Over the past year or so, I have made several detailed explanations of deficiences in the Bing interface. I have done this via the Web interface tool and over the telephone. What I noticed was Bing designers were very slow to respond. Not that any of these issues were difficult to fix; they were not. It wasn't a technical problem, it was a listening problem.
For a long time, Bing wasn't Chrome-compatible so it locked out many potential users. And the problem of forcing users to scroll back and forth horizontally was a Web design 101 failure. Waiting for users to have to reach a critical mass of complaints on these obvious FAIL issues is a management failure. These problems should never have existed in the first place.
The problems that now need fixing are mostly a matter of adding control where a variable can be seen. If I can see what the keyword bid is, then I should be able to change it without having to click on 23 other screens to find out where the control has been hidden. This is such a fundamental design issue that it should have already been resolved by the designers.
Fundamental failures of this sort remind me of the old tech support joke of the ID Ten Tee error. When you write that differently, as IDI0T, look at what it spells. Nobody competent needs my input to fix the obvious problems that still exist with the Bing interface. Even an idiot can see what problems can, and should, be fixed.
Thanks for continuing to provide us with your feedback! You should be able to click right on the keyword bid amount in the keyword tab to change it. Can you please tell me more about your end to end experience so I can better understand where the problem is? – Susan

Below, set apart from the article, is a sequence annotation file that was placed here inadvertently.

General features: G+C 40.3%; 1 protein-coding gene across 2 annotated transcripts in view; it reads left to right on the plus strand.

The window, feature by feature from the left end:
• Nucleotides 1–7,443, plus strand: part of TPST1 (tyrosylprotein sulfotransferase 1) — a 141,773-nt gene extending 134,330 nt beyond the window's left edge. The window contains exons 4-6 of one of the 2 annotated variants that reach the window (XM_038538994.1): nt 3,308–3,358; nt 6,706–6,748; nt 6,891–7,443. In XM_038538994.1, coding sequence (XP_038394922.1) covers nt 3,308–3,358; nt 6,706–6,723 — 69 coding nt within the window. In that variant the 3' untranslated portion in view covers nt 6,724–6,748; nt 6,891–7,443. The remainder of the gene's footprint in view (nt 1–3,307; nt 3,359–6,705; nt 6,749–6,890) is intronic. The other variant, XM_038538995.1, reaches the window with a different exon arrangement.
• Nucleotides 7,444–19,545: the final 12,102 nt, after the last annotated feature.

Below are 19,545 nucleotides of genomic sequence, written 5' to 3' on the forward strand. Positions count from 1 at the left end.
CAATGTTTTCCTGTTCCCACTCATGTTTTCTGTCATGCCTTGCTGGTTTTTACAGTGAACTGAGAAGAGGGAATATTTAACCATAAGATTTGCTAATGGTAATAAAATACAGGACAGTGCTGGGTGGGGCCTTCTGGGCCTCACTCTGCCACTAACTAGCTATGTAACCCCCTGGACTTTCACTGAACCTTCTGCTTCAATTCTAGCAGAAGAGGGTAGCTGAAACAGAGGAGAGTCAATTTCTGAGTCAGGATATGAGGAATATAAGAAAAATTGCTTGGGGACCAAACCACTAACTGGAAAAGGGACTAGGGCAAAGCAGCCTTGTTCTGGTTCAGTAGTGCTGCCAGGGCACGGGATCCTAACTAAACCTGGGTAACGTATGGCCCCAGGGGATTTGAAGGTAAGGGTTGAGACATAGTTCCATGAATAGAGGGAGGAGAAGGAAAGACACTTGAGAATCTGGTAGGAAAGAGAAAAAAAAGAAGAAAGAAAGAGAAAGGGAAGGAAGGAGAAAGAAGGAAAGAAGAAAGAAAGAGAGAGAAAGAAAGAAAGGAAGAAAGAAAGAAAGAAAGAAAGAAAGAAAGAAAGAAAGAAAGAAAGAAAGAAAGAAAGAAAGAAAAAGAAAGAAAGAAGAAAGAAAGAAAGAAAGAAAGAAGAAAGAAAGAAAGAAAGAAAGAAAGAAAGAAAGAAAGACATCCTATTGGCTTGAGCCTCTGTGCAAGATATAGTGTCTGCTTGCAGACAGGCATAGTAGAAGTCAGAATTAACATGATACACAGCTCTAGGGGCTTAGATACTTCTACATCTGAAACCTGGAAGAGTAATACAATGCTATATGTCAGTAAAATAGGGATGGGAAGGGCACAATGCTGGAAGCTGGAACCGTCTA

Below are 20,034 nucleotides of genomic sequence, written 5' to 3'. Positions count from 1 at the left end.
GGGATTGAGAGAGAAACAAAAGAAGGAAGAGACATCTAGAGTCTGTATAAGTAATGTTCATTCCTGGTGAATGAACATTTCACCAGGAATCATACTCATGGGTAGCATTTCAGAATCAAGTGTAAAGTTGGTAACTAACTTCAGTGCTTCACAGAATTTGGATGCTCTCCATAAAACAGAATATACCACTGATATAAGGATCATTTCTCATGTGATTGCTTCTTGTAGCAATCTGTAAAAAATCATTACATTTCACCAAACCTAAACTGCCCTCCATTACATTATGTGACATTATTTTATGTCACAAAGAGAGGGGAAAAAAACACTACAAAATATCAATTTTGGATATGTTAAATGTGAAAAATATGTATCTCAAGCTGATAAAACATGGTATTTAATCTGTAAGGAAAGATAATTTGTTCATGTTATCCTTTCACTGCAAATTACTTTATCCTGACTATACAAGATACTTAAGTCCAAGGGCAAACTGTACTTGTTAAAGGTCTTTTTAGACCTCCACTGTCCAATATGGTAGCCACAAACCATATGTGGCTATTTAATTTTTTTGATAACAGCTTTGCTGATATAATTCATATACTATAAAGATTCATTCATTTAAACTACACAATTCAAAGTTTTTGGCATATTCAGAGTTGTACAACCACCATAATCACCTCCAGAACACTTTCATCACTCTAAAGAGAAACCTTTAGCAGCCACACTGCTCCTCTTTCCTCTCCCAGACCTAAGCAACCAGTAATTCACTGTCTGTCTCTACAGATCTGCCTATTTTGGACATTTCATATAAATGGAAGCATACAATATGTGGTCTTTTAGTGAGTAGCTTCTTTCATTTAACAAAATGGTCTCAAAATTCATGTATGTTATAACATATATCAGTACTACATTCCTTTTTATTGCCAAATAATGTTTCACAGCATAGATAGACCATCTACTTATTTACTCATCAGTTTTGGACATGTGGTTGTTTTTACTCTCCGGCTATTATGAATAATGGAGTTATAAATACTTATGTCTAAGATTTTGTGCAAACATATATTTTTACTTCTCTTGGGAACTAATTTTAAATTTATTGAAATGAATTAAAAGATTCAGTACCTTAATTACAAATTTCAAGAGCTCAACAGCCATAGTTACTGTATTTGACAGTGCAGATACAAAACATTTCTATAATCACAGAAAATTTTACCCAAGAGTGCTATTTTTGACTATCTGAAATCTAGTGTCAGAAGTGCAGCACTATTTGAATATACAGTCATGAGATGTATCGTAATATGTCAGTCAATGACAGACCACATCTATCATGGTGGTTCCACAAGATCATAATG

We have several usability studies happening at any given time. Would you like to participate and give feedback during a design phase? If so, please submit your info here for consideration: http://www.microsoft.com/usability/AdCenteruserresearch.htm
Thank you for your followup. I wasn't looking at the Bing UI when I wrote that, so the example might not be the actual case. I was trying to make the point that, generally, there are variables showing on one screen and you can't change them from there.
Design tip: If you show it, let the user control it. If I'm looking right at something, I should be able to change it rather than have to click around hoping I get lucky in the next half hour and find it.
This solution eliminates the need to put controls in logical places (not a Microsoft strength).
The Bing UI keeps getting better, but rather than wait for people to point out specific issues your team would make improvement much faster by making a list of design principles (If show variable, then show control) and updating everything to fit those principles. A good resource for everyone involved in the UI design is a book called "Don't Make Me Think."